Nine months ago my husband and I decided to remove sugar from our diet. All forms of ‘added’ sugar. We used the Sarah Wilson’s “I Quit Sugar” 8 week detox plan and we haven’t looked back. We absolutely loved it but early on decided that we wouldn’t impose it on the children – yet. However, by proxy, their sugar intake reduced significantly as we became educated about all the secret hiding places for sugar in our diet. I had previously thought of myself as pretty health savvy, understanding that items such as baked beans or tomato ketchup were quite sugar laden, but not expecting that my vegan sausages or wholemeal bagels also had the dreaded white stuff hiding out in the ingredients lists.
During our detox process and subsequent alteration to our regular diet, we often spoke with the children about what we were doing, and they would ask “Is this sugar free Mummy?” or say “Daddy you can’t have any of this chocolate because it’s not sugar free.” It was great to be able to include the children in our journey, without feeling like we were indoctrinating or imposing something on them. We decided that this was right for us and that we would like to significantly reduce the children’s sugar intake but at that time, we were not necessarily planning on bringing the children fully aboard the sugar-free train. They were observers of our change.
We cut out everything that had ‘sugar’ as an ingredient, processed sugar, sugar, raw sugar, invert sugar (As well as all as a number of other sugar derivatives including dextrose, maltodextrose etc). From our own research we decided that stevia, rice malt syrup and erythritol were acceptable sweeteners for when they are deemed totally necessary.
The children continued to be allowed the occasional treats, such as chocolate or ice cream, that made up a small but resolute portion of their healthy varied diets. During this time we started noticing health benefits for ourselves, both in the way we felt and also looked. We continued to educate ourselves further around the impacts of sugar on our bodies and minds. It became obvious to us that it was imperative to move towards the children having a fully sugar-free diet! We continued to phase sugar out slowly and eventually, after a last hurrah provided by Santa, we turned off the tap! After all, why would we want our most precious family members to be eating poison, oops sugar, when it is something we are not comfortable consuming ourselves?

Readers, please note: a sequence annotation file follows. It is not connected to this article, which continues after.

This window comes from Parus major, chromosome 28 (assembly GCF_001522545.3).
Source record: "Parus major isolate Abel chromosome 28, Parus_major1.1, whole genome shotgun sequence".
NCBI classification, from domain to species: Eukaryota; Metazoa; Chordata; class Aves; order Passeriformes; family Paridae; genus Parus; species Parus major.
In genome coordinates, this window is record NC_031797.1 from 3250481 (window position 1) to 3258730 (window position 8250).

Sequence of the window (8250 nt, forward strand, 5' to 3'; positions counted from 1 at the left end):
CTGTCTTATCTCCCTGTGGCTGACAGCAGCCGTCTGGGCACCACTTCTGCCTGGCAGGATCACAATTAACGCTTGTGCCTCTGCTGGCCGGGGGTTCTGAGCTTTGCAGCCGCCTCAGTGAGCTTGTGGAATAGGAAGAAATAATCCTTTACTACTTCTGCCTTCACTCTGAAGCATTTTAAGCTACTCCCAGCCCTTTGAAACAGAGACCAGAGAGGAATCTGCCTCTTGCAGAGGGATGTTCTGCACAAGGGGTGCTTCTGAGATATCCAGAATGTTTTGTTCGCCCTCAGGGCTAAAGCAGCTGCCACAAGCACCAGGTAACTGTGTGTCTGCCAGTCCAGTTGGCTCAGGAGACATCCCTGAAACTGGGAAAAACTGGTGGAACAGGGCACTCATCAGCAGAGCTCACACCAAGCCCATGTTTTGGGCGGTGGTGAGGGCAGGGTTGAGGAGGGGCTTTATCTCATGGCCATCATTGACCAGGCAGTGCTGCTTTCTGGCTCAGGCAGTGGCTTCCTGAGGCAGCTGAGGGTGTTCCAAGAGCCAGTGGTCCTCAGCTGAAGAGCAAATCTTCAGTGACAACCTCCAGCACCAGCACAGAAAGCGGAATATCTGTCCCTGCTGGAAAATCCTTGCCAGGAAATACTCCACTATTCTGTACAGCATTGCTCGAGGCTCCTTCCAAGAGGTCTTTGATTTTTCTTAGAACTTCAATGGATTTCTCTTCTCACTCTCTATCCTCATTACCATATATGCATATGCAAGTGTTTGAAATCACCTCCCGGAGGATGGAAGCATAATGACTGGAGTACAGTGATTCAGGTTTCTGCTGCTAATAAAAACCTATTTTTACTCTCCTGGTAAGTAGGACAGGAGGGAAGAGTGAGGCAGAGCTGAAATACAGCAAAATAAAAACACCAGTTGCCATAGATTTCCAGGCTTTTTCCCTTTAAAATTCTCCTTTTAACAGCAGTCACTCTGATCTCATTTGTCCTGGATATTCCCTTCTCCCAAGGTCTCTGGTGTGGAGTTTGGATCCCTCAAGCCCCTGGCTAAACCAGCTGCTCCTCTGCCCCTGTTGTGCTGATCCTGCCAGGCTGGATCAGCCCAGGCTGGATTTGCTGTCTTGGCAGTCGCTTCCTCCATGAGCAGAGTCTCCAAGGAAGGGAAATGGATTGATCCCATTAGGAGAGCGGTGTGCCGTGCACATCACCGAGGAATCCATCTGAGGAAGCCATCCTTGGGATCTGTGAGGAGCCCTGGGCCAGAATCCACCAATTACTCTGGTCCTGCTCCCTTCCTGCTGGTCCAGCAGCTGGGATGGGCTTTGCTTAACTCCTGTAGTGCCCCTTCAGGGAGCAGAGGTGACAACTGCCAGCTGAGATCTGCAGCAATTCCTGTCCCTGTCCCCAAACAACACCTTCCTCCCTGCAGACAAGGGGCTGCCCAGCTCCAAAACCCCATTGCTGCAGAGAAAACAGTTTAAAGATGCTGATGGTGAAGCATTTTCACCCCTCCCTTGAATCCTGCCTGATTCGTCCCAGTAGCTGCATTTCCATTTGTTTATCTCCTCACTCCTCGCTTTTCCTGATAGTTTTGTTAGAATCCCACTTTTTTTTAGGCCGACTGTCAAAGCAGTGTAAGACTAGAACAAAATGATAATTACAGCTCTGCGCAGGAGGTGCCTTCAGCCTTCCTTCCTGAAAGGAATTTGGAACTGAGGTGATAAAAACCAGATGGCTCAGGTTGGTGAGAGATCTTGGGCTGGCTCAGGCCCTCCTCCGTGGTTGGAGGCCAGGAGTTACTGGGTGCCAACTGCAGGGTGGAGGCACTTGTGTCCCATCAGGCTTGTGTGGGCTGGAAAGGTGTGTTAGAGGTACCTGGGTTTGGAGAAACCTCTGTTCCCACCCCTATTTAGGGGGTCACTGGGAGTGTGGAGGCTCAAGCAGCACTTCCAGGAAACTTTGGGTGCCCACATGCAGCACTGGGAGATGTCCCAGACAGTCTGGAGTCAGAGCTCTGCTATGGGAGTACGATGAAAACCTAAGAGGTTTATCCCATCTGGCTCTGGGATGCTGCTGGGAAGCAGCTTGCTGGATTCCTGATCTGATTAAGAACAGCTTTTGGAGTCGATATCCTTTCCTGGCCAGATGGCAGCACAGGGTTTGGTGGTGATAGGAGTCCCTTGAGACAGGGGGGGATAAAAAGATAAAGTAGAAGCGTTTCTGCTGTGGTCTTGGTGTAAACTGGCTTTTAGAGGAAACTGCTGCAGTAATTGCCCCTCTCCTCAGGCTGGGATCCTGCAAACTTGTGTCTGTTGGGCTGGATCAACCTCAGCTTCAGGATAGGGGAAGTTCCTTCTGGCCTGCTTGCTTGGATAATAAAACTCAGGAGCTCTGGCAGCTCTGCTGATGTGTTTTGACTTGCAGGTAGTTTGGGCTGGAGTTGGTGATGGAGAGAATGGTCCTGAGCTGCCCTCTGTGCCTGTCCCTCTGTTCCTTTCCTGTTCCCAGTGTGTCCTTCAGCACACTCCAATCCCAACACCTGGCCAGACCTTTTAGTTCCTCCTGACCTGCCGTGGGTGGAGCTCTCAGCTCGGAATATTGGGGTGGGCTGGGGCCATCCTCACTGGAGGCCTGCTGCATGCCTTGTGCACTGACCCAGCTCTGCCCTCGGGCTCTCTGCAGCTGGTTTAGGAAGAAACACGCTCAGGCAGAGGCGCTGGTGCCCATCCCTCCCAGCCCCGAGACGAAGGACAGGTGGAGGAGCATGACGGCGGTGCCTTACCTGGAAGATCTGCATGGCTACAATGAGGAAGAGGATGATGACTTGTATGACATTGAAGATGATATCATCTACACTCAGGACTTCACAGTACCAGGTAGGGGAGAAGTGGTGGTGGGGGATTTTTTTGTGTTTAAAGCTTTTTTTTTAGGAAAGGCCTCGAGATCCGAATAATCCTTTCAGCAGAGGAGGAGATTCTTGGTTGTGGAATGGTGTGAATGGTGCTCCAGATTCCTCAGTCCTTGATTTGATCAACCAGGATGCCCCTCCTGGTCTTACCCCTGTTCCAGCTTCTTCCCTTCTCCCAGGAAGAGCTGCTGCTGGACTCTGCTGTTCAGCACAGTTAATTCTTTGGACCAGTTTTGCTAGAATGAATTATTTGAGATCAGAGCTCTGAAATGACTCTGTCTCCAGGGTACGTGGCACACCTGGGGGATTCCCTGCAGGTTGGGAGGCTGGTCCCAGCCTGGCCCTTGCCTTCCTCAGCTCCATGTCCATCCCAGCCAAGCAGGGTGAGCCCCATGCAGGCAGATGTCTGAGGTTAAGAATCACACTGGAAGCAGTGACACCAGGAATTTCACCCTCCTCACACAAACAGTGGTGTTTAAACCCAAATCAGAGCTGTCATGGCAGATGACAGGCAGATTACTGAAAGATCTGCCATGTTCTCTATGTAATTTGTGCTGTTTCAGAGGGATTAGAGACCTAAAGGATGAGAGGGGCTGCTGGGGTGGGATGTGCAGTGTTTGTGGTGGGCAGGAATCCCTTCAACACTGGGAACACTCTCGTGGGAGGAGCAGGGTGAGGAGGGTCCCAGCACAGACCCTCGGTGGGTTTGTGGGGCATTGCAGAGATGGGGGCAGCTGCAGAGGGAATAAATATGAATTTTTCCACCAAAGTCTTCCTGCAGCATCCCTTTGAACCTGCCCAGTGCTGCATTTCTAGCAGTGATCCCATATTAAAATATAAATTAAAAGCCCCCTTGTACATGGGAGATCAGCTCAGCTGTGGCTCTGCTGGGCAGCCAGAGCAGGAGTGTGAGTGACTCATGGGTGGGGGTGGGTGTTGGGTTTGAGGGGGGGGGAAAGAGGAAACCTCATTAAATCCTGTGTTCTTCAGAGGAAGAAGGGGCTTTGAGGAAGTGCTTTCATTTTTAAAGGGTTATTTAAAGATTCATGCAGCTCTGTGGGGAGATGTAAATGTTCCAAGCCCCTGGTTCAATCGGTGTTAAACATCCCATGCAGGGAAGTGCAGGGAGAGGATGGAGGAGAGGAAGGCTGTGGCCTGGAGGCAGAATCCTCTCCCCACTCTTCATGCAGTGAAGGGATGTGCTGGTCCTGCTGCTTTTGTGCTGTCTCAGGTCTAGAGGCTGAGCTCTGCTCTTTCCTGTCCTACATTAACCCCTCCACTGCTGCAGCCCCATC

During this time, my husband and I have also altered other aspects of our diets. I have been a pescatarian for over a decade, eating mainly vegetarian but still consuming fish around once/twice per week, I also have limited dairy due to lactose intolerance – although I used to make exceptions for cheese (who doesn’t love pizza?!) and chocolate to my detriment. My husband was a staunch carnivore who used to hunt and butcher his own meat. In June last year D adopted a vegetarian diet and at Christmas we both moved to a fully plant based/vegan diet.
As with the sugar journey, we didn’t immediately move the children to the same vegan diet however again, by proxy, their diet became vegan ‘adjacent’. Slowly over the next 10-12 weeks, the children have become almost vegan through a process of osmosis. As there are four of them there are some conflicting opinions! The littlest one is on boobie milk so her opinion isn’t currently in the mix, thank goodness! And I won’t lie Quorn ‘chicken’ nuggets have also been a game changer over here.
Our son is an excellent vegan! He loves coconut yogurt, soy milk and tofu – raw! Our eldest daughter is a very good vegan, enjoying the lentil bolognaise as much as the mince meat version, and is happy to have coconut yoghurt although her preference would be for dairy. However the other day my six year old asked me most sincerely if we were ever going to have bacon again *insert awkward face here!*
Our middle daughter would be an excellent raw / fruitarian as the only things she likes to eat come out of the fruit drawer in the fridge – and don’t even think about offering her a plant-based milk or yoghurt alternative, or a sweet potato brownie because that shit will not fly! Early on we had an episode where she literally tipped her vegan bolognaise out on the table because she was expecting the meat version.
We have our ups and downs but overall, three months into their sugar-free life and our vegan journey, we have kids who happily eat a spicy chickpea stew and are ecstatic with two tiny squares of dark chocolate, and I’m happier than a mushroom in shit about it.